|University of Colorado Boulder Professor Gifford Miller is shown here collecting dead plant samples from the edge of a Baffin Island ice cap. (Credit: University of Colorado)|
The study is the first direct evidence the present warmth in the Eastern Canadian Arctic exceeds the peak warmth there in the Early Holocene, when the amount of the sun's energy reaching the Northern Hemisphere in summer was roughly 9 percent greater than today, said CU-Boulder geological sciences Professor Gifford Miller, study leader. The Holocene is a geological epoch that began after Earth's last glacial period ended roughly 11,700 years ago and which continues today.
Miller and his colleagues used dead moss clumps emerging from receding ice caps on Baffin Island as tiny clocks. At four different ice caps, radiocarbon dates show the mosses had not been exposed to the elements since at least 44,000 to 51,000 years ago.
"The key piece here is just how unprecedented the warming of Arctic Canada is," said Miller, also a fellow at CU-Boulder's Institute of Arctic and Alpine Research. "This study really says the warming we are seeing is outside any kind of known natural variability, and it has to be due to increased greenhouse gases in the atmosphere."
A paper on the subject appeared online Oct. 21 in Geophysical Research Letters, a journal published by the American Geophysical Union. Co-authors include CU-Boulder Senior Research Associate Scott Lehman, former CU-Boulder doctoral student and now Prescott College Professor Kurt Refsnider, University of California Irvine researcher John Southon and University of Wisconsin, Madison Research Associate Yafang Zhong. The National Science Foundation provided the primary funding for the study.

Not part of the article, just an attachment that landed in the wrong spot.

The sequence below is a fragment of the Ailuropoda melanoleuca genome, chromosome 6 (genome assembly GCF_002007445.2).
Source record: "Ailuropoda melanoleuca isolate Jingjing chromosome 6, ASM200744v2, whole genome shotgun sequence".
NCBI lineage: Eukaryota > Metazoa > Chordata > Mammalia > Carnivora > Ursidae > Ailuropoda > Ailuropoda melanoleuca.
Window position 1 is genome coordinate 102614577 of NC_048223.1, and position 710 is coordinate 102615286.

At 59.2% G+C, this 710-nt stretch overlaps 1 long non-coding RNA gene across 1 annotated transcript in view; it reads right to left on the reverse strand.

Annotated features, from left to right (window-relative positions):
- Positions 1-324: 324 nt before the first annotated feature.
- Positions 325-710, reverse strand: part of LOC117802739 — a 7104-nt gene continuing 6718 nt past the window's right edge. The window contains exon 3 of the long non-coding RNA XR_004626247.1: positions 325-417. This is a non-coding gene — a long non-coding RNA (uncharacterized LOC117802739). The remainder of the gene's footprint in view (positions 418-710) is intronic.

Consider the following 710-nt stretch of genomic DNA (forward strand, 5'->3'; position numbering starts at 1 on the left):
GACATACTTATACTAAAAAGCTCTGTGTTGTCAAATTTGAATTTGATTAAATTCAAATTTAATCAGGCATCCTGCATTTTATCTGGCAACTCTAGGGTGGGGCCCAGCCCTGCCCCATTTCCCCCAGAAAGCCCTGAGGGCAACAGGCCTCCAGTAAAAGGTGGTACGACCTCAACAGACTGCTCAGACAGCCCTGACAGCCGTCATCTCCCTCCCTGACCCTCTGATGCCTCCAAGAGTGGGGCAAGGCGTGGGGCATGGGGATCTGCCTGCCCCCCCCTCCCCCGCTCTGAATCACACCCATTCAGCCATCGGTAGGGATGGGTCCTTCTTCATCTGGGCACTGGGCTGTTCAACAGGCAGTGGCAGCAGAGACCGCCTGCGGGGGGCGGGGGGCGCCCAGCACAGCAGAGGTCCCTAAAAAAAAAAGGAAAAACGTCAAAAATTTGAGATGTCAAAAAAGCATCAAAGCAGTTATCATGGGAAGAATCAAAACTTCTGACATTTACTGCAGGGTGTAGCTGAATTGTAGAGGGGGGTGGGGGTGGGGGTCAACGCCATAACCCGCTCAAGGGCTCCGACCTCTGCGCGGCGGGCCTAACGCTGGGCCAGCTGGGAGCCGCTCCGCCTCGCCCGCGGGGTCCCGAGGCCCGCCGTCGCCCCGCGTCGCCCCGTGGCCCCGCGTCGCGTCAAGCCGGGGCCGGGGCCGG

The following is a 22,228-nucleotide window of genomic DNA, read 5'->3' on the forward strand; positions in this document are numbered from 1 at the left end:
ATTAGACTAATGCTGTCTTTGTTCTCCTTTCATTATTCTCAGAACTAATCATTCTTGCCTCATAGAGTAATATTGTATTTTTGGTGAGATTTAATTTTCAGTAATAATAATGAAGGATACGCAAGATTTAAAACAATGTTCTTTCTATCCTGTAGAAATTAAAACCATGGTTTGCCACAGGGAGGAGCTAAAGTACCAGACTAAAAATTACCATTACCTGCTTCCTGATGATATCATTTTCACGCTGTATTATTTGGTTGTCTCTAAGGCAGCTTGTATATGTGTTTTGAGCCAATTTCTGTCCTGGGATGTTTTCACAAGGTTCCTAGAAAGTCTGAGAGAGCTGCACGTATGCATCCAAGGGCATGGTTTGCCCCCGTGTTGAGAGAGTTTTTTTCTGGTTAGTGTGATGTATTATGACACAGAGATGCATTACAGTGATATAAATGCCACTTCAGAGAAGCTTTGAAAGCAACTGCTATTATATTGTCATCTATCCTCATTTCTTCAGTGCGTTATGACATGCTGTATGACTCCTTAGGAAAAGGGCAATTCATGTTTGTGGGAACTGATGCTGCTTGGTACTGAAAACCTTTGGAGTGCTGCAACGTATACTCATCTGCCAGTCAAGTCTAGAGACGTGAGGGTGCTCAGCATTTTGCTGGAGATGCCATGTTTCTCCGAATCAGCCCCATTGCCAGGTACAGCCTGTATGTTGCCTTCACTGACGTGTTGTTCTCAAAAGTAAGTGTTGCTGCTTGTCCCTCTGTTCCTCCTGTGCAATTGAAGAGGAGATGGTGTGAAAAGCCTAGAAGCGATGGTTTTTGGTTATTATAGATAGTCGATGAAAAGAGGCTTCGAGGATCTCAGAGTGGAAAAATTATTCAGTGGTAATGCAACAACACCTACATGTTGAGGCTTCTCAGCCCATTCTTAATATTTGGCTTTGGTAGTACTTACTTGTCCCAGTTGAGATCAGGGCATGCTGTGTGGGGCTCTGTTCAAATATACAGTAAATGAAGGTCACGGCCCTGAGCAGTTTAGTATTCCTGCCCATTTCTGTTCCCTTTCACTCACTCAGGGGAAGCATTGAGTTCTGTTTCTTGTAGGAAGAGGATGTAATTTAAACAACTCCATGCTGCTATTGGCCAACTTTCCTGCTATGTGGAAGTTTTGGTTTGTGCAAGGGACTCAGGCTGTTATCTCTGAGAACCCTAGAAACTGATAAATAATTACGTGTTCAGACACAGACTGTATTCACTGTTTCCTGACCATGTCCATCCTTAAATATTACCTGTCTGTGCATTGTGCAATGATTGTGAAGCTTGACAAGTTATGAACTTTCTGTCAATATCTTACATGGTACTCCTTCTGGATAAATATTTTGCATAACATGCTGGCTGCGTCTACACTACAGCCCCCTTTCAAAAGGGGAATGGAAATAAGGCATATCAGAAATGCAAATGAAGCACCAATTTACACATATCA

Miller and his colleagues compiled the age distribution of 145 radiocarbon-dated plants in the highlands of Baffin Island that were exposed by ice recession during the year they were collected by the researchers. All samples collected were within 1 meter of the ice caps, which are generally receding by 2 to 3 meters a year. "The oldest radiocarbon dates were a total shock to me," said Miller.
Located just east of Greenland, the 196,000-square-mile Baffin Island is the fifth largest island in the world. Most of it lies above the Arctic Circle. Many of the ice caps on the highlands of Baffin Island rest on relatively flat terrain, usually frozen to their beds. "Where the ice is cold and thin, it doesn't flow, so the ancient landscape on which they formed is preserved pretty much intact," said Miller.
To reconstruct the past climate of Baffin Island beyond the limit of radiocarbon dating, Miller and his team used data from ice cores previously retrieved by international teams from the nearby Greenland Ice Sheet.
The ice cores showed that the youngest time interval from which summer temperatures in the Arctic were plausibly as warm as today is about 120,000 years ago, near the end of the last interglacial period. "We suggest this is the most likely age of these samples," said Miller.
The new study also showed summer temperatures cooled in the Canadian Arctic by about 5 degrees Fahrenheit from roughly 5,000 years ago to about 100 years ago -- a period that included the Little Ice Age from 1275 to about 1900.
"Although the Arctic has been warming since about 1900, the most significant warming in the Baffin Island region didn't really start until the 1970s," said Miller. "And it is really in the past 20 years that the warming signal from that region has been just stunning. All of Baffin Island is melting, and we expect all of the ice caps to eventually disappear, even if there is no additional warming."
Temperatures across the Arctic have been rising substantially in recent decades as a result of the buildup of greenhouse gases in Earth's atmosphere. Studies by CU-Boulder researchers in Greenland indicate temperatures on the ice sheet have climbed 7 degrees Fahrenheit since 1991.
A 2012 study by Miller and colleagues using radiocarbon-dated mosses that emerged from under the Baffin Island ice caps and sediment cores from Iceland suggested that the trigger for the Little Ice Age was likely a combination of exploding tropical volcanoes -- which ejected tiny aerosols that reflected sunlight back into space -- and a decrease in solar radiation.
Note : The above story is based on materials provided by University of Colorado at Boulder.